The world is becoming like Sodom in its moral corruption, and more than common efforts must be made to elevate the standard of discipline and correct the lax government that is so general in this age. We cannot leave the youth alone and still be clear in the sight of God. Unremitting care is needed to preserve them from destruction. They cannot reach a high standard if they are permitted to follow their own wills. In this age it is a generally acknowledged fact that depravity and rebellion in children and youth are increasing, and unless they are restrained by a firm yet kindly hand, they will grow up in sin. A counteracting influence must be brought to bear upon them in early childhood, for this is the time in which to mold the mind. Children are susceptible to impressions, and in their early years they can be molded for good or evil.14LtMs, Ms 119, 1899, par. 15

    It is heart-saddening to see the imbecility of parents in the exercise of their God-given authority. Men who in everything else are consistent and intelligent fail to understand the principles that should be brought into the training of their little ones. They fail to give them right instruction at the very time when right instruction, a godly example and firm decision are most needed to lead in right lines the inexperienced minds that are ignorant of the deceptive and dangerous influences that they must meet with everywhere.14LtMs, Ms 119, 1899, par. 16

    Fathers and mothers who should understand the responsibility which rests upon them relax their discipline to meet the inclinations of their growing sons and daughters. The will of the child is the law recognized. Mothers who have been firm, consistent, and unbending in their adherence to principle, maintaining simplicity and fidelity, become indulgent as their children merge into manhood and womanhood. In their love of display they give their children to Satan with their own hands, like the apostate Jews making them pass through the fire to Moloch. This evil is manifesting itself, not only in the cities where fashion rules, but in the more retired country towns.14LtMs, Ms 119, 1899, par. 17

    Christian parents are giving way to the world-loving propensities of their children. They open the door to amusements which, from principle, they once prohibited. Instead of trying to raise the standard as God’s peculiar people, they are going backward. Concerts, operas, theatres, are all patronized by children of professing Christians. The simplicity of true godliness is almost a thing of the past. This fashionable worldly religion is contagious. It is leavening the whole lump, and there is need of schools of altogether a different order than those already in existence, where the youth may learn moral excellence and heavenly wisdom.14LtMs, Ms 119, 1899, par. 18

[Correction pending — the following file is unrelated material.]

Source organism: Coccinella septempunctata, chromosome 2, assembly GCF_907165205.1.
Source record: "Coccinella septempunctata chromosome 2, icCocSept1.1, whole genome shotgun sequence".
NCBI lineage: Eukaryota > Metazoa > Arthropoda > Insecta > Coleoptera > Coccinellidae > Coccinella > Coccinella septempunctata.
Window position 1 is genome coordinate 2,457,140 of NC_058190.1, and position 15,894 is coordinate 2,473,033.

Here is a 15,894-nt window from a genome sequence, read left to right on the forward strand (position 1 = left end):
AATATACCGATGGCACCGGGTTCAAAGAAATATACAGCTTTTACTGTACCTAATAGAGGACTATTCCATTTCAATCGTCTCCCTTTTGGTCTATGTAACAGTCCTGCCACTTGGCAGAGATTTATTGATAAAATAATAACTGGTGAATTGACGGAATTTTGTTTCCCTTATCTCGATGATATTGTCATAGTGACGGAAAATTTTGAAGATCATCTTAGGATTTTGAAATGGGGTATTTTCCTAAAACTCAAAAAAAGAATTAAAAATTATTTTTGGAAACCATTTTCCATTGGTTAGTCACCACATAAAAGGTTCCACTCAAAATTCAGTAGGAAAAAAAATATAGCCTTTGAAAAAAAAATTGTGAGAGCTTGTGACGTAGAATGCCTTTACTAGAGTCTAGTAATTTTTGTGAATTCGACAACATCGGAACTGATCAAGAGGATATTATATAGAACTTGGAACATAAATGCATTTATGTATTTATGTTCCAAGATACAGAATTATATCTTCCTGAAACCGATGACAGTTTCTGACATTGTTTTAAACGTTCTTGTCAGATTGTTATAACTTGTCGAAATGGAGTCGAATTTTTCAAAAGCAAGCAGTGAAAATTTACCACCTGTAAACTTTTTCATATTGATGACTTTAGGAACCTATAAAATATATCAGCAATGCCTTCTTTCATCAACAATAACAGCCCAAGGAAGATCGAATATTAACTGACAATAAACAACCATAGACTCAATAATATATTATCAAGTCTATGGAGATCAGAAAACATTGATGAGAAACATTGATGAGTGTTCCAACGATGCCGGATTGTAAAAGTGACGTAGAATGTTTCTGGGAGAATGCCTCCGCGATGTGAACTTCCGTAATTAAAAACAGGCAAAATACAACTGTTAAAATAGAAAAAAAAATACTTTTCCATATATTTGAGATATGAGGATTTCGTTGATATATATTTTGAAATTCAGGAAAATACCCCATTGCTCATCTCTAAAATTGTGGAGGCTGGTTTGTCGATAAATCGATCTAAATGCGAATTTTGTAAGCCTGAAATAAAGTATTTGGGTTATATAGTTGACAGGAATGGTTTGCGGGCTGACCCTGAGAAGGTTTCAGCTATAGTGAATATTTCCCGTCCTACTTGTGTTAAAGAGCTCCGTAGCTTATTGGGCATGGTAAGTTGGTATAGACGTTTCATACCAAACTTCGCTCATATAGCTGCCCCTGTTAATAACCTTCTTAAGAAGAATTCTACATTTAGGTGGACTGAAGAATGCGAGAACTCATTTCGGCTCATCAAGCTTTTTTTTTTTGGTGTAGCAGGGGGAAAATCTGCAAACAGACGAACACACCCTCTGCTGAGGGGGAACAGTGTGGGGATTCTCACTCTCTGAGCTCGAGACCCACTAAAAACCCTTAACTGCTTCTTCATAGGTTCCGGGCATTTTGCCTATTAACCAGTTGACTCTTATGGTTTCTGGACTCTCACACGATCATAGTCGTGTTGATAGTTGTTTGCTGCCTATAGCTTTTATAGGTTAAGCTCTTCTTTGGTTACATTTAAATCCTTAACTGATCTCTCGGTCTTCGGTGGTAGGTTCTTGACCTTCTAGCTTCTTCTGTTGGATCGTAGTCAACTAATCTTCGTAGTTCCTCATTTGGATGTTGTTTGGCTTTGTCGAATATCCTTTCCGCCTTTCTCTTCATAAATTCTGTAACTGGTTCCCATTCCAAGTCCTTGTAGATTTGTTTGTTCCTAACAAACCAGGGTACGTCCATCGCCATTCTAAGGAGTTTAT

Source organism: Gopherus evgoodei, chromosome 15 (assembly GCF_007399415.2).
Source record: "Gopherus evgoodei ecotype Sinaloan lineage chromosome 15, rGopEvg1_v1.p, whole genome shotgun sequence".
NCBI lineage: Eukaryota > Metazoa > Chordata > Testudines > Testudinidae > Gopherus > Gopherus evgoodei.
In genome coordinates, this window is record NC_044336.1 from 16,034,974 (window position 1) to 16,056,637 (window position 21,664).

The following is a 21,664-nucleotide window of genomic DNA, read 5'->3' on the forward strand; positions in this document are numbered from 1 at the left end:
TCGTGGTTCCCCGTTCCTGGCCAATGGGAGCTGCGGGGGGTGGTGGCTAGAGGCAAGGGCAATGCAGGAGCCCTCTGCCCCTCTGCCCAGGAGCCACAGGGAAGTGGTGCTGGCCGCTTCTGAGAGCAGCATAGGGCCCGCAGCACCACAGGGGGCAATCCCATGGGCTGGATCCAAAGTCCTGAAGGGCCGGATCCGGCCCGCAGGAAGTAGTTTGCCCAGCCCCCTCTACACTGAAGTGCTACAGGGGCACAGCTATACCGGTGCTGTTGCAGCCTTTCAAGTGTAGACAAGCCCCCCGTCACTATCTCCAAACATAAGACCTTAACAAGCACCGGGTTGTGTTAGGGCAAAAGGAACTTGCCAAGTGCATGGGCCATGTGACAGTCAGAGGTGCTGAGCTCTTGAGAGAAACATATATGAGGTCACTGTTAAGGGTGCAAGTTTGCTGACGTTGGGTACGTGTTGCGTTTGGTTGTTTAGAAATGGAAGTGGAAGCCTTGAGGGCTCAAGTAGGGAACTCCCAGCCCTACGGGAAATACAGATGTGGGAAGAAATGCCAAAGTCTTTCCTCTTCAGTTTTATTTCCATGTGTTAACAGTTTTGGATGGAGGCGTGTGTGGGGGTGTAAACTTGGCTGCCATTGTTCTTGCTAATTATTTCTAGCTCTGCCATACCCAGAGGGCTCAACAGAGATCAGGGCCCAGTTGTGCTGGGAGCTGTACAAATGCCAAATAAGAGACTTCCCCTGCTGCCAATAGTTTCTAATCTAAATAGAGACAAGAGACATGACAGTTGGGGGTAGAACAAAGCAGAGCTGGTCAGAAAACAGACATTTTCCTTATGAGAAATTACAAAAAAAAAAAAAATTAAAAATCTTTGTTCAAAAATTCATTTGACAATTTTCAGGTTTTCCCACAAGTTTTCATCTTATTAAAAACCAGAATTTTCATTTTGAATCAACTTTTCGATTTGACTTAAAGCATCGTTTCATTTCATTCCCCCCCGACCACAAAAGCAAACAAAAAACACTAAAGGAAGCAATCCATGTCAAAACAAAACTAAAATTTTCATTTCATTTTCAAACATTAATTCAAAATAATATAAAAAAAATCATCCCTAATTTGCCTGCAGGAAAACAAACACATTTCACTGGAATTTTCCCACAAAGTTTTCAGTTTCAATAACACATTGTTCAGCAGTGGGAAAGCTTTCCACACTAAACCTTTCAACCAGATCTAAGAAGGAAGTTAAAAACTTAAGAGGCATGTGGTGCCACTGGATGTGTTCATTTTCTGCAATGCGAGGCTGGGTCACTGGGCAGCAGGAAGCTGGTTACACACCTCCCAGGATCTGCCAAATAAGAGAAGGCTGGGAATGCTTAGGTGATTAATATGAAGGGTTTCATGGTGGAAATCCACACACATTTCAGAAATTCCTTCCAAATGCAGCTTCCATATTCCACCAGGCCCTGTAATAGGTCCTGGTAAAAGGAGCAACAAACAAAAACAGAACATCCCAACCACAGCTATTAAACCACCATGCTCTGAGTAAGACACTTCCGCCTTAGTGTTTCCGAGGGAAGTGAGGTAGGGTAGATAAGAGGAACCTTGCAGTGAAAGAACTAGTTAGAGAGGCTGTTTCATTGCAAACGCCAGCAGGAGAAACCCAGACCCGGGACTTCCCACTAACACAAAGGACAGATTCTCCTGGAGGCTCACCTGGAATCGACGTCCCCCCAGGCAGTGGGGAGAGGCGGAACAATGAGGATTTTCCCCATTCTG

A terrible mistake is made in the home life when lessons relating to a religious life and faith in God are left unlearned until the children are considered old enough to judge for themselves. Many parents will not teach their children of the saving grace of Christ, and they grow up to be irreligious men and women. These children go to church if they wish, or spend their time sauntering about the streets, or reading fictitious story books, or perhaps the writings of infidel authors. They are present or absent from family worship just as they please. Like Eli, parents advise their children in regard to their amusements and the company they shall keep, but like Eli, they exercise no control, enforce no discipline. The ungodly propensities of the youth lead the parents to connive at evil, and sustain their course of wrong, until the wrath of God falls upon both parents and children.14LtMs, Ms 119, 1899, par. 19

    Parents stand in the place of God to their children to tell them what they must do, and what they must not do with firmness and perfect self-control. Every effort made for them with kindness and self-control will cultivate in their characters the elements of firmness and decision. But when parents neglect the plot of ground which God has given them to cultivate, Satan occupies the field, and as a result thorns and briars spring up.14LtMs, Ms 119, 1899, par. 20

    Fathers and mothers are in duty bound to settle this question early, so that the child will no more think of breaking the Sabbath, neglecting religious worship and family prayer, than he would think of stealing. Parents’ own hands must build the barrier. They are not like Eli to say, “My sons, why do ye thus so wickedly?” and think their duty done. [1 Samuel 2:23-25.] By firm, judicious discipline in religious matters, the door will be closed against Satan’s temptations. They will learn to respect and reverence religion, and fear to offend God. The Lord can use the minds that are thus prepared for His service by the influences of the Holy Spirit.14LtMs, Ms 119, 1899, par. 21